Lauper then stepped onto a platform on stage right shaped like a vinyl LP. Sure enough, it began to spin, serving as the perfect setting for Skeeter Davis’ show-stopping ballad “The End of the World.” She revisited her rockabilly roots with the band Blue Angel by swaggering confidently through Patsy Cline’s immortal classic “Walkin’ After Midnight.” Using a stick pony as a prop, Lauper talked about seeing both Cline and serial Westerns on TV as a child, and how it inspired her to be a singer and to discover country music. It was a lead-up to her faithful cover of Patsy Montana’s Western Swing hit “I Want to Be a Cowboy’s Sweetheart,” featuring frisky solos from Burton and guitarist Alex Nolan, harmony yodeling from Lauper and backup singer Elaine Caswell and the stick pony (which remained silent). She then went back to her own catalog for “You Don’t Know,” an anthemic shoulda-been-hit from her overlooked LP Sisters of Avalon.

Lauper revisited her breakout debut She’s So Unusual for “When You Were Mine,” Prince’s heartbreaking pop tune that she’s made her own. As drummer Sammy Merendino provided a backbeat, Lauper introduced the band, before said backbeat led into the rockin’ “Money Changes Everything,” the Brains song she took into the top 30 in 1984. That was the end of the main set, but not the end of the night. After giving the audience plenty of time to work themselves into a frenzy, the band retook the stage and started “Misty Blue,” the Bob Montgomery ballad recorded by Eddy Arnold, Ella  Fitzgerald and others. Using the handset of a prop payphone as a mic, Lauper added her name to the list of luminaries who put their stamp on the song.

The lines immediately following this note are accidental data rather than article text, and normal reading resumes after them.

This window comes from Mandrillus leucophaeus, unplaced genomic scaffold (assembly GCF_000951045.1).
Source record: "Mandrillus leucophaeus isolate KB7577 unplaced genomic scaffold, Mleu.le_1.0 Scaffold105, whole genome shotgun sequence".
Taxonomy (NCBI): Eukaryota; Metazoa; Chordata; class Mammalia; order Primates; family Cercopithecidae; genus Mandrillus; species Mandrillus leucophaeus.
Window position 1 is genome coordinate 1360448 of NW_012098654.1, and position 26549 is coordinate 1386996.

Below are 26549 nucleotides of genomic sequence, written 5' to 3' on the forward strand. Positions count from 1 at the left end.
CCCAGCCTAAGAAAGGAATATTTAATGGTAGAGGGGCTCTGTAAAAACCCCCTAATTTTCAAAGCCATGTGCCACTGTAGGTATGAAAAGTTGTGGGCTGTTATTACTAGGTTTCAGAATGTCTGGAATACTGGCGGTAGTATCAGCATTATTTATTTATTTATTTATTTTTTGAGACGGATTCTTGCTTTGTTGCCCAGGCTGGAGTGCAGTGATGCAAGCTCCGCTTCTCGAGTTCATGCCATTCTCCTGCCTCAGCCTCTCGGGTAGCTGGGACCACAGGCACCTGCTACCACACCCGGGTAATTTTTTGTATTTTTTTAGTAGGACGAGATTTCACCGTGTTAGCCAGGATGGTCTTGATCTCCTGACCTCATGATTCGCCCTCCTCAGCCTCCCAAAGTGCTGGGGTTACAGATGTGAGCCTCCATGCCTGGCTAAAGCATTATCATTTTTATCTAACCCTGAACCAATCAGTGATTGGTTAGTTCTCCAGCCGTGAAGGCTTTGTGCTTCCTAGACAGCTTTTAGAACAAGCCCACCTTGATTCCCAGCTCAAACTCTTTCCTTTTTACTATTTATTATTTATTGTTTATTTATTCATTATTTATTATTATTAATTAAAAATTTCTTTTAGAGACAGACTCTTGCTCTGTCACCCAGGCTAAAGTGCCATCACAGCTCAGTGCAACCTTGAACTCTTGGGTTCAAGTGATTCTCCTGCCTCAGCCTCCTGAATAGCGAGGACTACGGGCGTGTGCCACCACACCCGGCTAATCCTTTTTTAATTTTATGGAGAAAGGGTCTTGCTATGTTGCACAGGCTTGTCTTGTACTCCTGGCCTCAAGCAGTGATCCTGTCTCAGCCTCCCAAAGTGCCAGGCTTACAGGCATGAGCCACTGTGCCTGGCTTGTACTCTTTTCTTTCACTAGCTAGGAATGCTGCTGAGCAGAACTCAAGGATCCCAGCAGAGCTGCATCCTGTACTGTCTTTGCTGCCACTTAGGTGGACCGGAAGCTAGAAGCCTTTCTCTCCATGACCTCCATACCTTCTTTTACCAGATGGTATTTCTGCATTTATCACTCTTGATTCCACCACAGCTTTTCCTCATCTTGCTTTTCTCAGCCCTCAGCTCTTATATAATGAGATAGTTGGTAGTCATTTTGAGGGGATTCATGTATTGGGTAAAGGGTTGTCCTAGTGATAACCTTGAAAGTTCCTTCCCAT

As Lauper talked about watching ACL while on the road, the crew brought up a mountain dulcimer on a stand. Strumming the familiar chords of “Time After Time,” Lauper invited the audience to sing along, letting them have the song’s final note to themselves. That earned a standing ovation. The big hit followed – you know the one. Lauper started the song accompanied only by Graboff’s steel, and that first verse was all it took to make the crowd go wild. Then that familiar guitar riff kicked in, and “Girls Just Want to Have Fun” brought the audience to their feet and Lauper into their midst. One massive call-and-response singalong later, the house came down and the band quit the stage. Lauper came back alone for a stunning closer: an a cappella take on her inspirational ballad “True Colors,” once again with the crowd as her backup. It was a moving performance, with a lot of tears in the audience. We can’t wait for you to see it when Cyndi Lauper’s episode airs early next year on your local PBS station.